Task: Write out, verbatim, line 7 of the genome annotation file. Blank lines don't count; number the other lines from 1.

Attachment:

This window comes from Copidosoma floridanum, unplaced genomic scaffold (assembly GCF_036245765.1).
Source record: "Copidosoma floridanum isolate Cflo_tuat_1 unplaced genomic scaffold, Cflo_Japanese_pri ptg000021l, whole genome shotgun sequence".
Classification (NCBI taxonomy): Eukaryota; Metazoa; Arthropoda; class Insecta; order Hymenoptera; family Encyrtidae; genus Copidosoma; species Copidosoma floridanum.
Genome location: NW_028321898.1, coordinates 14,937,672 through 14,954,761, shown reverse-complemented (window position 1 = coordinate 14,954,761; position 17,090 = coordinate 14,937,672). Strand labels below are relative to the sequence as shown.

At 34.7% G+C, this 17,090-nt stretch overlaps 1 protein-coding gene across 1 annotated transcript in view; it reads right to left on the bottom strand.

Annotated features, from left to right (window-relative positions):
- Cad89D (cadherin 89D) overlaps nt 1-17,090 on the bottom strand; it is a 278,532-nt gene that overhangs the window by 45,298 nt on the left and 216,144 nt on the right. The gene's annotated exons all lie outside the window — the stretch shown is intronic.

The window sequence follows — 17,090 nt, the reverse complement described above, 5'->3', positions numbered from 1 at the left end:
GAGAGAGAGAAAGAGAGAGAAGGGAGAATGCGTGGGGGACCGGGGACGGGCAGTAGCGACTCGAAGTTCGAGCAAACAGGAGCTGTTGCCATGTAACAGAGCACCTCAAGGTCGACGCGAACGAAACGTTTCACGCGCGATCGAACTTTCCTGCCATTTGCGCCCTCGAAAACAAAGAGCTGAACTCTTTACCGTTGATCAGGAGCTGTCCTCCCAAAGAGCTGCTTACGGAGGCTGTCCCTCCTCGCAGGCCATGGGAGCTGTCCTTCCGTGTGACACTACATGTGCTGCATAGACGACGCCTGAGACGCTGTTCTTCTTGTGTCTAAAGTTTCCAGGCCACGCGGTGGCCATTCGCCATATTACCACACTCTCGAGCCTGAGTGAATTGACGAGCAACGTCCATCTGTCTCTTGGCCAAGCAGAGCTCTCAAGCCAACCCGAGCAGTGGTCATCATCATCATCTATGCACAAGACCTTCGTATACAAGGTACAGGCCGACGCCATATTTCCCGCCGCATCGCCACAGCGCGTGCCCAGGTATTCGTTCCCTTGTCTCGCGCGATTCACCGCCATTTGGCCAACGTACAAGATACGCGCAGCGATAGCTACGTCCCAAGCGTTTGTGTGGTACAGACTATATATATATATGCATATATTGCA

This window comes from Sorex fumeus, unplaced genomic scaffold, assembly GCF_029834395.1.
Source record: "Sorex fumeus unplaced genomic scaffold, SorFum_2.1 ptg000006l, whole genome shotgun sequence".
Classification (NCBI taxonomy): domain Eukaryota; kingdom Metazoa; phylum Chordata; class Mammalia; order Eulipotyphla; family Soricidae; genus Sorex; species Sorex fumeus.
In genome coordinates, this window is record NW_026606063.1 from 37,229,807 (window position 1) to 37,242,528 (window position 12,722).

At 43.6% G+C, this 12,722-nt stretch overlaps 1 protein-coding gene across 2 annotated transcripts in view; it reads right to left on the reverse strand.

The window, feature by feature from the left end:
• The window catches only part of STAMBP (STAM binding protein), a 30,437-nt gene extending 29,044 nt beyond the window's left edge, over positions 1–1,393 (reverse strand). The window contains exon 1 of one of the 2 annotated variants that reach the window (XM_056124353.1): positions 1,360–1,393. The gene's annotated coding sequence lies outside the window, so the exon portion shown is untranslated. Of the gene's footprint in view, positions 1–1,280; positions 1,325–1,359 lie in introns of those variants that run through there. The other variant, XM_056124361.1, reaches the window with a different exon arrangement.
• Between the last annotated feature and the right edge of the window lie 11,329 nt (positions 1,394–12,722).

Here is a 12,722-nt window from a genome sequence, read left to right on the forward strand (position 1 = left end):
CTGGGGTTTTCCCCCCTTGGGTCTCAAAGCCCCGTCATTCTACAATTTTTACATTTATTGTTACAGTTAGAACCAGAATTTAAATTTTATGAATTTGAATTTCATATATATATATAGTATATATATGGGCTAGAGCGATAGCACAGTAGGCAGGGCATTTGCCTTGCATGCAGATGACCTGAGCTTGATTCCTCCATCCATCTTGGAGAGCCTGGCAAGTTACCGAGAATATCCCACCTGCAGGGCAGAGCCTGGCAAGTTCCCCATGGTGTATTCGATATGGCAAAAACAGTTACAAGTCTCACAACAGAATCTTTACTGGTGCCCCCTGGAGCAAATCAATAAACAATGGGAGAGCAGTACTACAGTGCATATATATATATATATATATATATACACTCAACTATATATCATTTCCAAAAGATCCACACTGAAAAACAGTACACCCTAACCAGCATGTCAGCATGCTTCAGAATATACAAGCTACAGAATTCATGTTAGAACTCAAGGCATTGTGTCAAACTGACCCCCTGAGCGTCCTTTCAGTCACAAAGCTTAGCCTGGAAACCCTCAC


- Cad89D (cadherin 89D) overlaps nt 1-17,090 on the bottom strand; it is a 278,532-nt gene that overhangs the window by 45,298 nt on the left and 216,144 nt on the right. The gene's annotated exons all lie outside the window — the stretch shown is intronic.